Additionally, Figure 4 shows that the water absorption of sludge polymer is better when CMC:AA = 1:12, moderate when the ratio is 1:8 and relatively worse when the ratio is 1:4 and 1:16. The reason may be that when the amount of AA is too low, there are relatively more reactive points on the cellulose chain caused by the initiator, shortening the grafting chain, reducing flexibility and, thus, lowering the water absorption rate. When CMC:AA = 1:12, the strong hydrophilic group –COOH introduced into the network gradually increases and the network structure can be fully stretched and swelled; at this time, the water absorption ratio reaches the maximum. Nevertheless, if an excessive amount of AA is added continuously, the homopolymer reaction between AA will be greater than the graft copolymerisation reaction between AA and CMC; the viscosity of the reaction system will increase with an increase in AA, hindering the movement of free radicals and monomer molecules; simultaneously, it increases the probability of monomer molecular chain transfer, creating a large network gap, which cannot effectively form hydrogen bonds with water molecules, resulting in a low water absorption rate (Pourjavadi et al. 2004; Pourjavadi et al. 2006).

Figure 4 shows that the pH value of sludge polymer decreases as the amount of gel increases. When CMC-g-AA gel content is 0%, the pH value of each get ratio is between 7 and 8. As CMC-g-AA gel content increases to 90%, the lowest pH value reaches 4.1. There is no significant difference in the pH of each gel ratio even though the pH of CMC:AA = 1:16 is relatively low, probably because of the high amount of AA. Generally, the pH of water retention agents used in agroforestry should be in the optimal range of 5–7. Over-acid and over-alkali water-retaining agents are likely to change the acid–base environment of the cultivation substrate after accumulation for a long time, which is not conducive to the growth of plant roots and the absorption of nutrients. Hager (2003) found that root elongation of higher plants is promoted by low pH and hindered by high pH. Kobyahashi et al. (2010) found that the main growth obstacle caused by high pH is that it inhibits the taproot elongation. Thus, water retention agents with high pH should not be used in agriculture. Considering the requirements of sludge polymer used as agricultural and forestry water-retaining agents, it is proposed that the range of CMC-g-AA gel content should be selected as 10–50% and the corresponding pH value range as 5.0–7.0.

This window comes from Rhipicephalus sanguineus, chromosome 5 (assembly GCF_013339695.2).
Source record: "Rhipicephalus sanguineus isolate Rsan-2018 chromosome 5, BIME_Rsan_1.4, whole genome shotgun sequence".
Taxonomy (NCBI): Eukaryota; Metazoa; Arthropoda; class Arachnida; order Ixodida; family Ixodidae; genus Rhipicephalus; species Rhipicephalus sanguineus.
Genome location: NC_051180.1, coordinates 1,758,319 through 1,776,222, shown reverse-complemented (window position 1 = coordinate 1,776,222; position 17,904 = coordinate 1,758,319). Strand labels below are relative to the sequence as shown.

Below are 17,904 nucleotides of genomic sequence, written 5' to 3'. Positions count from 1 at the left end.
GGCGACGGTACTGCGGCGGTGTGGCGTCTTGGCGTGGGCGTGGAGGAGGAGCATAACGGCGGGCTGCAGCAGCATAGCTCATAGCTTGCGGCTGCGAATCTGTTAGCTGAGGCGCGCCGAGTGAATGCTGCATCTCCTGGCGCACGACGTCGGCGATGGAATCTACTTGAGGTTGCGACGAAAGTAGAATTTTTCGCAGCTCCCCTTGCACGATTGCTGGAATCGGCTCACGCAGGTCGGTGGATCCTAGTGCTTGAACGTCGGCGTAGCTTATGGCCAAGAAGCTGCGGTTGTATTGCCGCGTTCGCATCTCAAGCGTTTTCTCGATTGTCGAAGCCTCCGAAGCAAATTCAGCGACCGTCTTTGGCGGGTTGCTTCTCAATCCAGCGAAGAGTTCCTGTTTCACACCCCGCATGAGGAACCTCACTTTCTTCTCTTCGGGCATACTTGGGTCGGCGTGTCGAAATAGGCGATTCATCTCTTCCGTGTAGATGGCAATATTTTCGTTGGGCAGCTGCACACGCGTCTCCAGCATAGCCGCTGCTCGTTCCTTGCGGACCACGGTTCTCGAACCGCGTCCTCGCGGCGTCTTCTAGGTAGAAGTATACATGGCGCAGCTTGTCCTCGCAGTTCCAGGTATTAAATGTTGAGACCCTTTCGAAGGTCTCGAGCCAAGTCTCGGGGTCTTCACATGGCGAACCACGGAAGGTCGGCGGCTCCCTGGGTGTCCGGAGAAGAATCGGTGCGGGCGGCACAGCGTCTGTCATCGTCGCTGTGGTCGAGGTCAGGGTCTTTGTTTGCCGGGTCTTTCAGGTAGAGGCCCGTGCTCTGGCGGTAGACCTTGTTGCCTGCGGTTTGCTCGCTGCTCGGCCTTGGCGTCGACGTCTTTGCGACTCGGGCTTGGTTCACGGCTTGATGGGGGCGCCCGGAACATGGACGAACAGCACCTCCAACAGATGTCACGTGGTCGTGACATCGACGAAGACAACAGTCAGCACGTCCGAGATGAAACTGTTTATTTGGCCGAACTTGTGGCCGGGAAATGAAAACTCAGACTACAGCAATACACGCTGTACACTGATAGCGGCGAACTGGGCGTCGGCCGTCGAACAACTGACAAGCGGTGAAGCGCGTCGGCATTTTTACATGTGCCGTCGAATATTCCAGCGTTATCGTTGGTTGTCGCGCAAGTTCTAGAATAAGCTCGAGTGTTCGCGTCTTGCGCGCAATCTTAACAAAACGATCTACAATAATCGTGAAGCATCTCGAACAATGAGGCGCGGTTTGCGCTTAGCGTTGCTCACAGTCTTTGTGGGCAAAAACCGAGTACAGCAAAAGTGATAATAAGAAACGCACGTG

Effect of CMC-g-AA gel content on water retention of sludge polymer

As detailed in Figure 5, the variation of the water retention rate of sludge polymer with time is investigated for each ratio of particle size from 1 to 2 mm under the conditions of 10–50% of CMC-g-AA gel doping.

Figure 5

Change of water retention rate of CMC-g-AA gel–sludge polymer in different CMC-g-AA gel content with time. (a) CMC:AA = 1:4 (b) CMC:AA = 1:8 (c) CMC:AA = 1:12 (d) CMC:AA = 1:16.

Figure 5

Change of water retention rate of CMC-g-AA gel–sludge polymer in different CMC-g-AA gel content with time. (a) CMC:AA = 1:4 (b) CMC:AA = 1:8 (c) CMC:AA = 1:12 (d) CMC:AA = 1:16.

Close modal

In Figure 5, the ability of sludge polymer to absorb water at a constant temperature of 30 °C decreased continuously with time and levelled off after the 7th day. The water retention rate of sludge polymer with a CMC-g-AA gel content of 50% is significantly higher than that of other sludge polymers with different proportions and the lowest water retention rate of sludge polymer with 0% CMC-g-AA doping. Hence, the addition of CMC-g-AA gel can improve the water retention rate of sludge. In Figure 2(d), there are irregular network-connected pores distributed inside sludge polymer. The special spatial structure of the CMC-g-AA gel produced by the synergistic effect of CMC-g-AA and sludge makes sludge polymer possess strong water absorption and water retention properties. Figure 1 shows that hydrophilic functional groups include –COOH and –CONH. The binding of these ionised groups leads to excessive repulsion between the coiled chains, which is the reason why more water is retained finally (Tulain et al. 2018).

Additionally, Figure 5 shows that the water retention performance of CMC:AA = 1:12 is better than other ratios. In Figure 5(c), the water retention rate of sludge polymer is above 50% in the first 3 days, and then it slowly decreases and sludge polymer loses water completely after ∼2 days. It can be inferred that the network structure formed by sludge polymer is more stable than that formed by other ratios of sludge polymers.

In terms of overall water absorption and retention performance, 50% is selected as the best CMC-g-AA gel content, which is used in subsequent studies.

Change of organic matter content in CMC-g-AA sludge polymer

The detailed descriptions of analysis are provided in Supplementary data, Text S1 and Fig. S1.

Effect of CMC-g-AA sludge polymer on plant growth

To explore whether the components contained in CMC-g-AA sludge polymer, especially AA, have adverse effects on plant growth, we conducted some tests on the root vigour, chlorophyll and H2O2 content of Scindapsus aureus to study the optimal composition of sludge polymer.

Effect of CMC-g-AA sludge polymer on plant root vigour